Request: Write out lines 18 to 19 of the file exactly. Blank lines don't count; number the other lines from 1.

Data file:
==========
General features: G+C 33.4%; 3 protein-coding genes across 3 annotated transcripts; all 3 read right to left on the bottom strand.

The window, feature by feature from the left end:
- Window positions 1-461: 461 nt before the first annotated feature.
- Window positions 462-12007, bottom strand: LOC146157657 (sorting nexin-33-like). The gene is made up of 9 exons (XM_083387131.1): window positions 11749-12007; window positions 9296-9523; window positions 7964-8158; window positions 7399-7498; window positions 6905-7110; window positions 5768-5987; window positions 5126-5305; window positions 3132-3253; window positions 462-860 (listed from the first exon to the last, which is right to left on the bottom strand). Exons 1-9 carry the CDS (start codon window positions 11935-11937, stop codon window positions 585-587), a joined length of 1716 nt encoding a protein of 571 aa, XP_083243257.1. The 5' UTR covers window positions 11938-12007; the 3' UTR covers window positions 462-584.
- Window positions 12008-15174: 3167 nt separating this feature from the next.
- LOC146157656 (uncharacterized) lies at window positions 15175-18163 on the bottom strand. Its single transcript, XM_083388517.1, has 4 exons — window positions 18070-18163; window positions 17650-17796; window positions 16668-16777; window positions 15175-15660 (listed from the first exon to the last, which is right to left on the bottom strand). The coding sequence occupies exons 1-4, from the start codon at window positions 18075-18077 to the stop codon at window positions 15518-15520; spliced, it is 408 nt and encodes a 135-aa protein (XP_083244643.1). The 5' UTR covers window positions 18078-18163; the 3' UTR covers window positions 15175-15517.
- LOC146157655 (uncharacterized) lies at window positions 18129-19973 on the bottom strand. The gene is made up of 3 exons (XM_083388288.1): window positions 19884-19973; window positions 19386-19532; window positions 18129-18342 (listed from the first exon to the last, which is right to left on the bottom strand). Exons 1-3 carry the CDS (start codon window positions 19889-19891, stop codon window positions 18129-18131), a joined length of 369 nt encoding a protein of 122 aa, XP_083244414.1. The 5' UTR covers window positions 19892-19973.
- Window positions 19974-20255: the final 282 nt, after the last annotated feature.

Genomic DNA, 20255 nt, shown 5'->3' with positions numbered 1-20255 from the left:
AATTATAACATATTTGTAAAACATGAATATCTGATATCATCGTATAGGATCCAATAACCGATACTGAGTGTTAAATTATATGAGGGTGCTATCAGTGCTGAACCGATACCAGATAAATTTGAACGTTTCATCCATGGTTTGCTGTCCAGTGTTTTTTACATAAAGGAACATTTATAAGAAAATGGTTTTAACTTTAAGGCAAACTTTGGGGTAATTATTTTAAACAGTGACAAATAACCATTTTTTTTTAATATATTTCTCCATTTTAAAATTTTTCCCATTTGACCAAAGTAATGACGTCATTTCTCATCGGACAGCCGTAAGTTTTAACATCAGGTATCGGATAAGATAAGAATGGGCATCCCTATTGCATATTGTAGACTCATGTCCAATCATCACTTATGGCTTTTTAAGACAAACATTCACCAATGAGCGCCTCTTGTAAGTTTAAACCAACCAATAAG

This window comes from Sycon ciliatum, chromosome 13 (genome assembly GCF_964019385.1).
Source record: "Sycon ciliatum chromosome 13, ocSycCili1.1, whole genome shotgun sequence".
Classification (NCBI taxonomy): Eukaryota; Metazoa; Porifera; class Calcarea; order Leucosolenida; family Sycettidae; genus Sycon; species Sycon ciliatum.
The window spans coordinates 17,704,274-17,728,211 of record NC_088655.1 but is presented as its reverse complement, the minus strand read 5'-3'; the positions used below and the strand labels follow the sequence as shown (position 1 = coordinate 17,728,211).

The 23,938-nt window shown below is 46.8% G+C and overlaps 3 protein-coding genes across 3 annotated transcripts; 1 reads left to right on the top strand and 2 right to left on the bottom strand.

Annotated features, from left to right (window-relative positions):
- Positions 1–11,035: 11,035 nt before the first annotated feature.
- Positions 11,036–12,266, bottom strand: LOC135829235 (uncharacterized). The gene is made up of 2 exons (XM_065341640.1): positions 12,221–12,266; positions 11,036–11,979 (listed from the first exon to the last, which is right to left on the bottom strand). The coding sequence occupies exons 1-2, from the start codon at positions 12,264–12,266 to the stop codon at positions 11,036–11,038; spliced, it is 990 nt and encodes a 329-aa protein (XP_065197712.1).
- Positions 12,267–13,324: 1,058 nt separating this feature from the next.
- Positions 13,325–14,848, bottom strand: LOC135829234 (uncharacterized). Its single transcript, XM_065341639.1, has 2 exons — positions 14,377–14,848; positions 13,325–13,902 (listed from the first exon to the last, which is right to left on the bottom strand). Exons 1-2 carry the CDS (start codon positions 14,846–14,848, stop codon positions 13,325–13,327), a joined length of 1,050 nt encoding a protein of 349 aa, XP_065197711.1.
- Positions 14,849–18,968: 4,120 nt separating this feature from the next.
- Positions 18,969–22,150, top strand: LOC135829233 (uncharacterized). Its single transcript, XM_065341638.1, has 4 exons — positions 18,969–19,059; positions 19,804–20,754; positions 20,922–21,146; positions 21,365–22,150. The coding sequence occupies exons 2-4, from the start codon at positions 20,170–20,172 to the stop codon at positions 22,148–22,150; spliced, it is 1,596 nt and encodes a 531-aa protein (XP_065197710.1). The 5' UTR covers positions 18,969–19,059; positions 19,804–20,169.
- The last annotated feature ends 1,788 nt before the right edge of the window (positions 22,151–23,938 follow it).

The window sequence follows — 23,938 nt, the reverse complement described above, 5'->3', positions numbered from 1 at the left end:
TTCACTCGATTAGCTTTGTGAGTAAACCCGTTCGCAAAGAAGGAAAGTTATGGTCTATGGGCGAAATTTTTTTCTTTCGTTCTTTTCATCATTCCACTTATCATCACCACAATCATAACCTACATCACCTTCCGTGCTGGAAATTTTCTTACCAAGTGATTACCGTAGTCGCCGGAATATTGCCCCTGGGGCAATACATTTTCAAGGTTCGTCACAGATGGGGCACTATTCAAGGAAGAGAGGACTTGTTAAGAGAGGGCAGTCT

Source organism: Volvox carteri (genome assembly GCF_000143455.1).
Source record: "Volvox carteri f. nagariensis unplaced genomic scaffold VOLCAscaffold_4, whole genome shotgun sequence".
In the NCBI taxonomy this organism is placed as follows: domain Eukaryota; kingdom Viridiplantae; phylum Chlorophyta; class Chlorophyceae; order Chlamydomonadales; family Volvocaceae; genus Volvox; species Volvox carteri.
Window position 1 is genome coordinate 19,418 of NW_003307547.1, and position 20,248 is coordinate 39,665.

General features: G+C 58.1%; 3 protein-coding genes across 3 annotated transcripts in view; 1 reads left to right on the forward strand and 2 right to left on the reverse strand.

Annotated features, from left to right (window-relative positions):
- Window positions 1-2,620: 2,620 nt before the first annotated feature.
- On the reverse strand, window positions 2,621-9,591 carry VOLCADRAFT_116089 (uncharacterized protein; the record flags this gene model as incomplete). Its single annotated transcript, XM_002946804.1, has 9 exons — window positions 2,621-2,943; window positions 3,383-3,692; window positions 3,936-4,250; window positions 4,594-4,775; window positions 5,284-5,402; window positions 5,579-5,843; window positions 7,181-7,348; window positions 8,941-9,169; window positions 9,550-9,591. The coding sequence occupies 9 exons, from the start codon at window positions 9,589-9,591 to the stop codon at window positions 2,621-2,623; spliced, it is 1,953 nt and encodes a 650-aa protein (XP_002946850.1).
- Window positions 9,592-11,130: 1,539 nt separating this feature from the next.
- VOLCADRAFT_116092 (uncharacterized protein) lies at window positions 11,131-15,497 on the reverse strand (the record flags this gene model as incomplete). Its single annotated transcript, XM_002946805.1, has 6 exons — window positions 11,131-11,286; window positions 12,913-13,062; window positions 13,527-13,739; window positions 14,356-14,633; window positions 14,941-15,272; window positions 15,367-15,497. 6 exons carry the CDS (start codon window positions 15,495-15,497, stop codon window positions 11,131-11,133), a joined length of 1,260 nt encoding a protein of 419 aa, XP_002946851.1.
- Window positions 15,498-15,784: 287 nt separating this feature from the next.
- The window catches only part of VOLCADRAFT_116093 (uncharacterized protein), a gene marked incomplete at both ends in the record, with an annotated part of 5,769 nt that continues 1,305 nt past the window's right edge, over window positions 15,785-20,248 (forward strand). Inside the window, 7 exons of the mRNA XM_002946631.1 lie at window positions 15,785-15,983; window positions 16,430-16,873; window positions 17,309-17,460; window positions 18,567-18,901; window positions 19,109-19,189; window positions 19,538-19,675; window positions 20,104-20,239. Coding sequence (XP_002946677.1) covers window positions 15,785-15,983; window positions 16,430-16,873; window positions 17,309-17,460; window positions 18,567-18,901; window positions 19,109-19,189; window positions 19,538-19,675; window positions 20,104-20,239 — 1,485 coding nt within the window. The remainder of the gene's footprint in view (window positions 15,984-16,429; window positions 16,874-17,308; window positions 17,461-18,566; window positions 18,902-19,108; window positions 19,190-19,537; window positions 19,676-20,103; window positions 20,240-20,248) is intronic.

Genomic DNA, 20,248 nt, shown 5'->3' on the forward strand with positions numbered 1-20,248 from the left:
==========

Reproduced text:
- Positions 11,036–12,266, bottom strand: LOC135829235 (uncharacterized). The gene is made up of 2 exons (XM_065341640.1): positions 12,221–12,266; positions 11,036–11,979 (listed from the first exon to the last, which is right to left on the bottom strand). The coding sequence occupies exons 1-2, from the start codon at positions 12,264–12,266 to the stop codon at positions 11,036–11,038; spliced, it is 990 nt and encodes a 329-aa protein (XP_065197712.1).
- Positions 12,267–13,324: 1,058 nt separating this feature from the next.